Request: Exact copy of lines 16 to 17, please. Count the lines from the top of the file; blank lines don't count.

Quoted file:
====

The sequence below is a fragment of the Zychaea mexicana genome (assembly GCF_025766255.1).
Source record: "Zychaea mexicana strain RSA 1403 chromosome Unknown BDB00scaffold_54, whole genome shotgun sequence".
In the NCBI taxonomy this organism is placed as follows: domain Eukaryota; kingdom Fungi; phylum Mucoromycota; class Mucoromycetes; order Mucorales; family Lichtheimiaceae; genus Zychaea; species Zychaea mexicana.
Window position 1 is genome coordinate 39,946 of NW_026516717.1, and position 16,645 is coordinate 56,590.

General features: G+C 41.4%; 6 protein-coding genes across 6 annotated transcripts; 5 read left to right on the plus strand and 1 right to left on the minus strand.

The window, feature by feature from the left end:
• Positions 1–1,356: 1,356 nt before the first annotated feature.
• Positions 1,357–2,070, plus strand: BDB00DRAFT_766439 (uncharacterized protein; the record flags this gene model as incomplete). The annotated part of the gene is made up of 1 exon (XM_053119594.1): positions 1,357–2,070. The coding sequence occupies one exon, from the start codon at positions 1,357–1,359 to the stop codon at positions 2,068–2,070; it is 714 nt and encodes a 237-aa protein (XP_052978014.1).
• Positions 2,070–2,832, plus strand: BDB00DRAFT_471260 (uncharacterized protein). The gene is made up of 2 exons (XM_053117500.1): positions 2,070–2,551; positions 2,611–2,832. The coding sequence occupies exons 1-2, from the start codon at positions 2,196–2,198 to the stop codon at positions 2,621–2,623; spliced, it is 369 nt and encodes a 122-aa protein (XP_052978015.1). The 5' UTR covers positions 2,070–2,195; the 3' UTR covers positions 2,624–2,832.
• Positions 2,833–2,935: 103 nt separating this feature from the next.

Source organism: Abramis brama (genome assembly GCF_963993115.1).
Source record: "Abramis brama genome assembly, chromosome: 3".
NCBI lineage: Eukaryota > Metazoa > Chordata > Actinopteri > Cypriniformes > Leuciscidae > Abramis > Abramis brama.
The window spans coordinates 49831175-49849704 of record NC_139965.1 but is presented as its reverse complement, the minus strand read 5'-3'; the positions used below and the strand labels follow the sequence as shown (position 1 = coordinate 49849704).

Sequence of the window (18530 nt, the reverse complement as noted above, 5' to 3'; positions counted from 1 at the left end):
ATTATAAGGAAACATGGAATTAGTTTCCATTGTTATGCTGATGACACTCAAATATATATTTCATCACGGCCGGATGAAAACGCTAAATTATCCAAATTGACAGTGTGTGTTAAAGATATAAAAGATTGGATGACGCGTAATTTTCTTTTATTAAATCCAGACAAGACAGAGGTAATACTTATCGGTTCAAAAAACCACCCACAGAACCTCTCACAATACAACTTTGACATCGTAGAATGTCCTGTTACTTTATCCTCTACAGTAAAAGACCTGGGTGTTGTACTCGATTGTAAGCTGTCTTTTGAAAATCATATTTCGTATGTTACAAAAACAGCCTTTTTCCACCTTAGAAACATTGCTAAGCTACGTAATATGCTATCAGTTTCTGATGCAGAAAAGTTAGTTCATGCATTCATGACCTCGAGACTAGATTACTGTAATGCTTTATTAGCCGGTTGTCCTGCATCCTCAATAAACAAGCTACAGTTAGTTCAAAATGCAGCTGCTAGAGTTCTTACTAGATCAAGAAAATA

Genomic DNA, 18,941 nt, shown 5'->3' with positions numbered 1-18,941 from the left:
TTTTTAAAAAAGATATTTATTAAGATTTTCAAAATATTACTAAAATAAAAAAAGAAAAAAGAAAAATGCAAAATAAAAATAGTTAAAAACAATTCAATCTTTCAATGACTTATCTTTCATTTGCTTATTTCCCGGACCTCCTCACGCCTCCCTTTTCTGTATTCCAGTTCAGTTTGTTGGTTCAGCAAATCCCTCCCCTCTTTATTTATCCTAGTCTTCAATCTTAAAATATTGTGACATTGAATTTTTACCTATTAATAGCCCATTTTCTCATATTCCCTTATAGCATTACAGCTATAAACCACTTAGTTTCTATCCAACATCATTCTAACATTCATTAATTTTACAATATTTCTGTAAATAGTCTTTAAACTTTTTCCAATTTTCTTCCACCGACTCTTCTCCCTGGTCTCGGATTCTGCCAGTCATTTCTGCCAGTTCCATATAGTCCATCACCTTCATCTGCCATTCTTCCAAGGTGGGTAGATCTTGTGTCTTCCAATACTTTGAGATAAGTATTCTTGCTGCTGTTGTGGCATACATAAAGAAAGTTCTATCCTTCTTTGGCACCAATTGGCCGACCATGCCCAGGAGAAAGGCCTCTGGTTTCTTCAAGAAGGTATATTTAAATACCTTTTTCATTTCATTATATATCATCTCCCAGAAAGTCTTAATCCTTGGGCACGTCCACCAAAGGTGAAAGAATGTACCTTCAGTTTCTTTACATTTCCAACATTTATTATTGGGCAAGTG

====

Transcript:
ATTATAAGGAAACATGGAATTAGTTTCCATTGTTATGCTGATGACACTCAAATATATATTTCATCACGGCCGGATGAAAACGCTAAATTATCCAAATTGACAGTGTGTGTTAAAGATATAAAAGATTGGATGACGCGTAATTTTCTTTTATTAAATCCAGACAAGACAGAGGTAATACTTATCGGTTCAAAAAACCACCCACAGAACCTCTCACAATACAACTTTGACATCGTAGAATGTCCTGTTACTTTATCCTCTACAGTAAAAGACCTGGGTGTTGTACTCGATTGTAAGCTGTCTTTTGAAAATCATATTTCGTATGTTACAAAAACAGCCTTTTTCCACCTTAGAAACATTGCTAAGCTACGTAATATGCTATCAGTTTCTGATGCAGAAAAGTTAGTTCATGCATTCATGACCTCGAGACTAGATTACTGTAATGCTTTATTAGCCGGTTGTCCTGCATCCTCAATAAACAAGCTACAGTTAGTTCAAAATGCAGCTGCTAGAGTTCTTACTAGATCAAGAAAATA

Genomic DNA, 18,941 nt, shown 5'->3' with positions numbered 1-18,941 from the left: